McCarthy encouraged the graduates to work in public service, which can offer a rich life, if not an enormous paycheck. Of about 1,000 attorneys at the EPA, 69 are Vermont Law School graduates, said McCarthy, who received an honorary degree from the school yesterday.
Democracy moves slowly, but it does move, she assured them. “It’s built, layer by layer, action by action.”
“Sometimes it feels like David and Goliath,” said McCarthy, referring to the agency’s Clean Power Plan, which is being challenged in federal appeals court. The list of attorneys representing the plaintiffs is 22 pages long, “but we’re going to win, because we always do when it’s important.”
Optimistic throughout her speech, McCarthy highlighted the current generation’s technological know-how and global awareness and told the class they were graduating at a time of “incredible innovation and progress.”
She described her recent visit to Tesla Motors’ factory and said the company has received 700,000 orders for its latest car, which would triple the number of electric vehicles on roads in the United States.
She also cited the recent Paris climate change agreement, and said that, in 2015, global investments in renewable energy hit a record $286 billion, more twice what was invested worldwide in fossil fuels.
And the federal government of the United States is finally “leading this charge,” both domestically and internationally, she said.
McCarthy received a standing ovation, as did class speaker Jordan Carpenter, who thanked the town of South Royalton for hosting the class and credited the law school’s professors for “turning passionate activists into skilled advocates.”
Carpenter paraphrased a sermon by John Piper, chancellor of Bethlehem College and Seminary in Minneapolis, about making a difference in the world, and offered his own advice.
The world desperately needs people who are “gripped by the notion” that they can have a positive impact in their homes and communities, he said, and asked his classmates to be gripped by the idea that they have a responsibility to use the law “for our community and for our world.”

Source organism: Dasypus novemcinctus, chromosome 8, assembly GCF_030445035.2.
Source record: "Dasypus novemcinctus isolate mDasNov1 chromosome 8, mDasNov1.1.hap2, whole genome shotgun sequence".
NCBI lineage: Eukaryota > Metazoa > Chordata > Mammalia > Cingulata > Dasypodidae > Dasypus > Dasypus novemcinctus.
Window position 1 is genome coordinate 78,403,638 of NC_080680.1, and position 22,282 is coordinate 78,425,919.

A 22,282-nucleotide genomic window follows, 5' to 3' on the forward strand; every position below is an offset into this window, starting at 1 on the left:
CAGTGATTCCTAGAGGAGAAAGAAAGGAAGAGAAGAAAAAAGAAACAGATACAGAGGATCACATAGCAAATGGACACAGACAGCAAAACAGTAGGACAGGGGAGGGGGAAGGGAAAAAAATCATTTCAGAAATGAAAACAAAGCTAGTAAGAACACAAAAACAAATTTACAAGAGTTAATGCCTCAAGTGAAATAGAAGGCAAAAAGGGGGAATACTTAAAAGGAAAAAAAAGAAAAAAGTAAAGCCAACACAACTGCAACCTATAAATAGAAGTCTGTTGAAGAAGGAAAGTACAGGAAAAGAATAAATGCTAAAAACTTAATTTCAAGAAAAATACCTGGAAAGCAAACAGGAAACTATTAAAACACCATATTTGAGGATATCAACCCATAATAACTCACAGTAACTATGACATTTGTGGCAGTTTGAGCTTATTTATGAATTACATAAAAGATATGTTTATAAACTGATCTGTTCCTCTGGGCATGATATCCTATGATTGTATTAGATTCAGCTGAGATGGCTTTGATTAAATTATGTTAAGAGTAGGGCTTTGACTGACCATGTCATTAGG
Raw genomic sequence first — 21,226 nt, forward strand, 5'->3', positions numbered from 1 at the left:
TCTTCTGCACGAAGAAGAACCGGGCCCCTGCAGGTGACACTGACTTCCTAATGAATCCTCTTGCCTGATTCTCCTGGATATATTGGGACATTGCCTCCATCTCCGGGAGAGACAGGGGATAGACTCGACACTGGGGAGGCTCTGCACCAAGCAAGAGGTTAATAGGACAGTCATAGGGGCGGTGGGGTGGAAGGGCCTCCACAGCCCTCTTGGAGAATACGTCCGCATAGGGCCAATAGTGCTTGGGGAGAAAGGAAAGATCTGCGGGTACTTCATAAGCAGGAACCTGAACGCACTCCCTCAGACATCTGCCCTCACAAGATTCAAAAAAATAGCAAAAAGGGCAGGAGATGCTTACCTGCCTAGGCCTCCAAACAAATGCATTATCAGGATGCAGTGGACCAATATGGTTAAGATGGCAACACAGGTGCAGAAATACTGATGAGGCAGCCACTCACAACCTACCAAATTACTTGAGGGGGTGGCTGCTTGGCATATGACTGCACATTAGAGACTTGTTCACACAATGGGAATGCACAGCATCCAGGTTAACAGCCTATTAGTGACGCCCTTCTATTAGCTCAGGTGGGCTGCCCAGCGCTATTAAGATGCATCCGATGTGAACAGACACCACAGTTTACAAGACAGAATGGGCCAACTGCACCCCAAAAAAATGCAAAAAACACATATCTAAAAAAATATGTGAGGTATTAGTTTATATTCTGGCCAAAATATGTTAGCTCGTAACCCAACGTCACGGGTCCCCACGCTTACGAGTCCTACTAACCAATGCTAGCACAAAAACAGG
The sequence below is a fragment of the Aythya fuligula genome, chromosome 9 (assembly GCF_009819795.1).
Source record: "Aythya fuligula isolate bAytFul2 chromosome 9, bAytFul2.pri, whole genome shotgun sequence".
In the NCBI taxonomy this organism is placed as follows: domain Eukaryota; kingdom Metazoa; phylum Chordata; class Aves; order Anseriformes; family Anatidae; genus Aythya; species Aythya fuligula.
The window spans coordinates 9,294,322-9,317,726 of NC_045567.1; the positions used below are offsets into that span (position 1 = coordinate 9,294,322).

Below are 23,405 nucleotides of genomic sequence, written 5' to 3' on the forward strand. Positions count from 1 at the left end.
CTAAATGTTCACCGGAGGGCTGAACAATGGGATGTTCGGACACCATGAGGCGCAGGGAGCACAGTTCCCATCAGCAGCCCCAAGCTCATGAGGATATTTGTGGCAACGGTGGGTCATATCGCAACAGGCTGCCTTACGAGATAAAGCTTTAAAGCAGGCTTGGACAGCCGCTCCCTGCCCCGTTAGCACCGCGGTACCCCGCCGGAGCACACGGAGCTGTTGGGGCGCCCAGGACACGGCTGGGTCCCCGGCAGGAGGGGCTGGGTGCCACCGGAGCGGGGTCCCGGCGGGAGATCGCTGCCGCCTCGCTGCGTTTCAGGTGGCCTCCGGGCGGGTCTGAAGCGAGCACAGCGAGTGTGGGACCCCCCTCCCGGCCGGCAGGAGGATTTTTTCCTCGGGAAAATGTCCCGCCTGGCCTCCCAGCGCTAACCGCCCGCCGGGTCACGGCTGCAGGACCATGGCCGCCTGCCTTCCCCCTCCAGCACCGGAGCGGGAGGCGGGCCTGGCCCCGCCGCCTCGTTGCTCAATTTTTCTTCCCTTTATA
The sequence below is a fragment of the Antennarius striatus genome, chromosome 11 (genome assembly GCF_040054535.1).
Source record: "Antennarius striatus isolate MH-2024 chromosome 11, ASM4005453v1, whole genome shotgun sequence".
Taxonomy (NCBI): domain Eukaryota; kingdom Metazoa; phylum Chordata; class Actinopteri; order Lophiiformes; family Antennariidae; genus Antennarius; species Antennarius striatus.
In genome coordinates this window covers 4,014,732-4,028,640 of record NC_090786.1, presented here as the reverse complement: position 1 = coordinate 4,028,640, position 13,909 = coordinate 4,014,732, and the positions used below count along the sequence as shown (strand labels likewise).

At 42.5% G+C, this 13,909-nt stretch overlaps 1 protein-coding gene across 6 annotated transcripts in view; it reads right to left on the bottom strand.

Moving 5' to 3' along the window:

After the two-hour long ceremony, students relaxing with family and friends at a reception on the college grounds said they were inspired by what they’d heard.
Catherine Omokaro, who received a master of laws in energy law, gained a new perspective on anxiety. “I see the positive side,” said Omokaro, who will return to her home in Lagos, Nigeria, to work in her family’s property law practice.
Alexandra Van Baars, who hopes to practice environmental law, said McCarthy’s talk was a good reminder to stay the course.
“It could be easy to get sidetracked with jobs that pay a little bit more,” said the Cape Cod resident, who received a law degree.
Arnell Limberry, who also received his law degree, called McCarthy an advocate for “firm and consistent environmental protection” and said her speech could have come from Obama.
McCarthy’s call to public service was the “most salient” point in her talk, particularly at a school where the students are well-prepared for such work, he said.
Originally from Maryland, Limberry hopes to work in public service, promoting access to energy efficiency programs, such as solar initiatives, for low-income people.
Robert Paolini, executive director of the Vermont Bar Association, and Linda Greer, a senior scientist with the Natural Resources Defense Council, also received honorary degrees during yesterday’s ceremony.
Aimee Caruso can be reached at firstname.lastname@example.org or 603-727-3210.